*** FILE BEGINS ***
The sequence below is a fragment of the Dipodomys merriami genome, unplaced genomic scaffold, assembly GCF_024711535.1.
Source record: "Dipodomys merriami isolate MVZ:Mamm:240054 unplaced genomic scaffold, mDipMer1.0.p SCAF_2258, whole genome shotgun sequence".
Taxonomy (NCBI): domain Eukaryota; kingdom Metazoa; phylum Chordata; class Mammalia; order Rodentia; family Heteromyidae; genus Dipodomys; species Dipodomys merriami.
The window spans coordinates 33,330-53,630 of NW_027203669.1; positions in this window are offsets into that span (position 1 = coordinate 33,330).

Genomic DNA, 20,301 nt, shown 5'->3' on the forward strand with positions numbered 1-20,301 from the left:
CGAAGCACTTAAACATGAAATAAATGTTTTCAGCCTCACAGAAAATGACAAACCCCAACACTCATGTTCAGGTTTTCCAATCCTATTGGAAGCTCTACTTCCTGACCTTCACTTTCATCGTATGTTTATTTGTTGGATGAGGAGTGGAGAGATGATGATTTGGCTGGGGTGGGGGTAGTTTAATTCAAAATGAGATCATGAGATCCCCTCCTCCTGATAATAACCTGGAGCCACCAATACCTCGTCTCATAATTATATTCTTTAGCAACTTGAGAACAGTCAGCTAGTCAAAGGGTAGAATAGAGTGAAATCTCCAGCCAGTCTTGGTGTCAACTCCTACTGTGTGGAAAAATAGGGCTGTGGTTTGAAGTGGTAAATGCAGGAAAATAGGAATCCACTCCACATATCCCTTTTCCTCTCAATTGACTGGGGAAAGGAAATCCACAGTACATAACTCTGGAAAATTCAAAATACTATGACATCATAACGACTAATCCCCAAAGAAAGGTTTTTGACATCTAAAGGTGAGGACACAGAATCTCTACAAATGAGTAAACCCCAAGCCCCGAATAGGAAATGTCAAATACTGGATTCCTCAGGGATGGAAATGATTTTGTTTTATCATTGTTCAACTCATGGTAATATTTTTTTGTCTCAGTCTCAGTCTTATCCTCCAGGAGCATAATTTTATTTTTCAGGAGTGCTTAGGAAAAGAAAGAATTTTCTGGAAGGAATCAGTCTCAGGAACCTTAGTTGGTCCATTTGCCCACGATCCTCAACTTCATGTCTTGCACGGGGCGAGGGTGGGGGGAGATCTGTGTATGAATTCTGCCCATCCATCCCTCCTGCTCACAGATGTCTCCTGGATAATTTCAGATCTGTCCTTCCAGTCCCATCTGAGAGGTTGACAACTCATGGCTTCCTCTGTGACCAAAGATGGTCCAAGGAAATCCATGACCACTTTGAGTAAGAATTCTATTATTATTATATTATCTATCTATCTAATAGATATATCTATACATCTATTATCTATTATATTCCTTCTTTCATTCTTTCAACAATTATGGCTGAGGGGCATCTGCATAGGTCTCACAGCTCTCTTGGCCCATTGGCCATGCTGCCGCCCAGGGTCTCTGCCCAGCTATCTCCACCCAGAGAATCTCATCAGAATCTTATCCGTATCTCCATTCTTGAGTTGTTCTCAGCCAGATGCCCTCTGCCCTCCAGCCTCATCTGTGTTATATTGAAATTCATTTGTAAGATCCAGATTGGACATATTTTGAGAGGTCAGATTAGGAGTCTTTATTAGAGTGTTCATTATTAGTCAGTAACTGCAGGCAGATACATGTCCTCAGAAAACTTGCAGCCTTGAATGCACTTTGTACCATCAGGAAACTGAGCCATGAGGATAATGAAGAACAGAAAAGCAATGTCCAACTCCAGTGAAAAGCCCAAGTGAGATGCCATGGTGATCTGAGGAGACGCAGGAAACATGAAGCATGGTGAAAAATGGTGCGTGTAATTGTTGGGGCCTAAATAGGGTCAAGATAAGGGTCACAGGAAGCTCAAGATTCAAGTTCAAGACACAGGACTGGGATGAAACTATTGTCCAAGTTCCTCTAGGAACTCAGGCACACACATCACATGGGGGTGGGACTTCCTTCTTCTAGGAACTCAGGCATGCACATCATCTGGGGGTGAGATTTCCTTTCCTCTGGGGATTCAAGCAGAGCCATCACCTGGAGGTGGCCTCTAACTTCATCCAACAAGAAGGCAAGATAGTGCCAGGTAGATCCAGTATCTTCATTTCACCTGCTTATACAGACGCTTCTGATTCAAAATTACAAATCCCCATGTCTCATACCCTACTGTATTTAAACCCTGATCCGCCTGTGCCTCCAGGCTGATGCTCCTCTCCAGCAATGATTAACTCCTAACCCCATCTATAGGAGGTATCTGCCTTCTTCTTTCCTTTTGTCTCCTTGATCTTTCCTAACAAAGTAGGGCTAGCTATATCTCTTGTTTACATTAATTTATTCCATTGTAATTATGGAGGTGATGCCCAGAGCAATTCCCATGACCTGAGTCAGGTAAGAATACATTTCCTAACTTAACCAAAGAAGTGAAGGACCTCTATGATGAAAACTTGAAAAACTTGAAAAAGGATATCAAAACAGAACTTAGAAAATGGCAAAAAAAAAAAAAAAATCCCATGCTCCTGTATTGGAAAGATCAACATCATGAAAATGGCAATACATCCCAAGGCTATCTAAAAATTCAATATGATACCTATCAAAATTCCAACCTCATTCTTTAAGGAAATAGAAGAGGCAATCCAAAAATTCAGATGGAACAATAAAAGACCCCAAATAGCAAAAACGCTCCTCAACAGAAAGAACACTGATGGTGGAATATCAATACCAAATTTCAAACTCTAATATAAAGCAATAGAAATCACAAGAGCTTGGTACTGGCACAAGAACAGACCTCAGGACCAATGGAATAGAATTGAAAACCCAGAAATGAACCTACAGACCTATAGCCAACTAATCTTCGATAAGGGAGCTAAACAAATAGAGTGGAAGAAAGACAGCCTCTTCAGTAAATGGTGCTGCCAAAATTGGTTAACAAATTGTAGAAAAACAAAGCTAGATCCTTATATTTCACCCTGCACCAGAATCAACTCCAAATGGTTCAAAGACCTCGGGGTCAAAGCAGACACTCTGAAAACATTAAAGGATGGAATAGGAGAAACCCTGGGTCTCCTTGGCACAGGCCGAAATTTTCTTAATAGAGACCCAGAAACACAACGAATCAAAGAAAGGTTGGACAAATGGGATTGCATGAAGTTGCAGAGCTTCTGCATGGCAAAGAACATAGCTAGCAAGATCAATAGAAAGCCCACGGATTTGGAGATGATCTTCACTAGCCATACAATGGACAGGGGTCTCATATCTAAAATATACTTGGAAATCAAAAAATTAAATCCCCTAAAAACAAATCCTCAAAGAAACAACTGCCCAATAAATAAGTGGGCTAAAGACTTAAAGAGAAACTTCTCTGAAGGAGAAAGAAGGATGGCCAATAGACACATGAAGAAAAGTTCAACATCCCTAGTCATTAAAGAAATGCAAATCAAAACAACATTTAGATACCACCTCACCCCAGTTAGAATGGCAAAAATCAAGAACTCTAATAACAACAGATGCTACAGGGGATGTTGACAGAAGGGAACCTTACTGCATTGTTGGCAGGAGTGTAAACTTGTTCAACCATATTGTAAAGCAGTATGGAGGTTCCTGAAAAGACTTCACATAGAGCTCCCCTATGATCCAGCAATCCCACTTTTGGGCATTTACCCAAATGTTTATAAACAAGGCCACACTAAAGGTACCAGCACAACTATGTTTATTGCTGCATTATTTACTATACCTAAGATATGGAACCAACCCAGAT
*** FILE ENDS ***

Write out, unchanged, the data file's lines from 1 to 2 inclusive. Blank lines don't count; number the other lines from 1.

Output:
The sequence below is a fragment of the Dipodomys merriami genome, unplaced genomic scaffold, assembly GCF_024711535.1.
Source record: "Dipodomys merriami isolate MVZ:Mamm:240054 unplaced genomic scaffold, mDipMer1.0.p SCAF_2258, whole genome shotgun sequence".